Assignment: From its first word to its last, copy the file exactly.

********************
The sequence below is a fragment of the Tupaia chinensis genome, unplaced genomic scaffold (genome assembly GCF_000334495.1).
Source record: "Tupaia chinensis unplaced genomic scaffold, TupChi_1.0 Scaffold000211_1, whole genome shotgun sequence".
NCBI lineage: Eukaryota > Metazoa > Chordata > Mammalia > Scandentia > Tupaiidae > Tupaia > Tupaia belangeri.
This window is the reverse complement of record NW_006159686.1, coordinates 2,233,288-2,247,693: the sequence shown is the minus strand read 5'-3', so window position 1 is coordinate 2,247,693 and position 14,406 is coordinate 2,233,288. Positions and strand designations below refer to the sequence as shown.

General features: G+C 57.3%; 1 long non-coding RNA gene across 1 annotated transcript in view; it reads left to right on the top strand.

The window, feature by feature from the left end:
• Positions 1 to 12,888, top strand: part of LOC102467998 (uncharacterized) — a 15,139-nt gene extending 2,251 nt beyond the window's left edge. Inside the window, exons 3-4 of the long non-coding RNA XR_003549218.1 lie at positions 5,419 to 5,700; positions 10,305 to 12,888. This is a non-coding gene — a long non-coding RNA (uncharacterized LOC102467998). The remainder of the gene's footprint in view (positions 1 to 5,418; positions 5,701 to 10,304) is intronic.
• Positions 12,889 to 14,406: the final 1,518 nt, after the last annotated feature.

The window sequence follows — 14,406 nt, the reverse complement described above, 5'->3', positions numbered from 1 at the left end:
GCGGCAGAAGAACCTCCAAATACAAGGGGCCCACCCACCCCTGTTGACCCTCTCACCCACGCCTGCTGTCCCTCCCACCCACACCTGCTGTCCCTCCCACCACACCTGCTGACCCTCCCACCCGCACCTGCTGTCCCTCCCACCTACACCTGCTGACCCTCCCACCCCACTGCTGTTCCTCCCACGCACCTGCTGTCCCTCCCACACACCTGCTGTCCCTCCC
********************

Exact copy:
The sequence below is a fragment of the Tupaia chinensis genome, unplaced genomic scaffold (genome assembly GCF_000334495.1).
Source record: "Tupaia chinensis unplaced genomic scaffold, TupChi_1.0 Scaffold000211_1, whole genome shotgun sequence".
NCBI lineage: Eukaryota > Metazoa > Chordata > Mammalia > Scandentia > Tupaiidae > Tupaia > Tupaia belangeri.
This window is the reverse complement of record NW_006159686.1, coordinates 2,233,288-2,247,693: the sequence shown is the minus strand read 5'-3', so window position 1 is coordinate 2,247,693 and position 14,406 is coordinate 2,233,288. Positions and strand designations below refer to the sequence as shown.

General features: G+C 57.3%; 1 long non-coding RNA gene across 1 annotated transcript in view; it reads left to right on the top strand.

The window, feature by feature from the left end:
• Positions 1 to 12,888, top strand: part of LOC102467998 (uncharacterized) — a 15,139-nt gene extending 2,251 nt beyond the window's left edge. Inside the window, exons 3-4 of the long non-coding RNA XR_003549218.1 lie at positions 5,419 to 5,700; positions 10,305 to 12,888. This is a non-coding gene — a long non-coding RNA (uncharacterized LOC102467998). The remainder of the gene's footprint in view (positions 1 to 5,418; positions 5,701 to 10,304) is intronic.
• Positions 12,889 to 14,406: the final 1,518 nt, after the last annotated feature.

The window sequence follows — 14,406 nt, the reverse complement described above, 5'->3', positions numbered from 1 at the left end:
GCGGCAGAAGAACCTCCAAATACAAGGGGCCCACCCACCCCTGTTGACCCTCTCACCCACGCCTGCTGTCCCTCCCACCCACACCTGCTGTCCCTCCCACCACACCTGCTGACCCTCCCACCCGCACCTGCTGTCCCTCCCACCTACACCTGCTGACCCTCCCACCCCACTGCTGTTCCTCCCACGCACCTGCTGTCCCTCCCACACACCTGCTGTCCCTCCC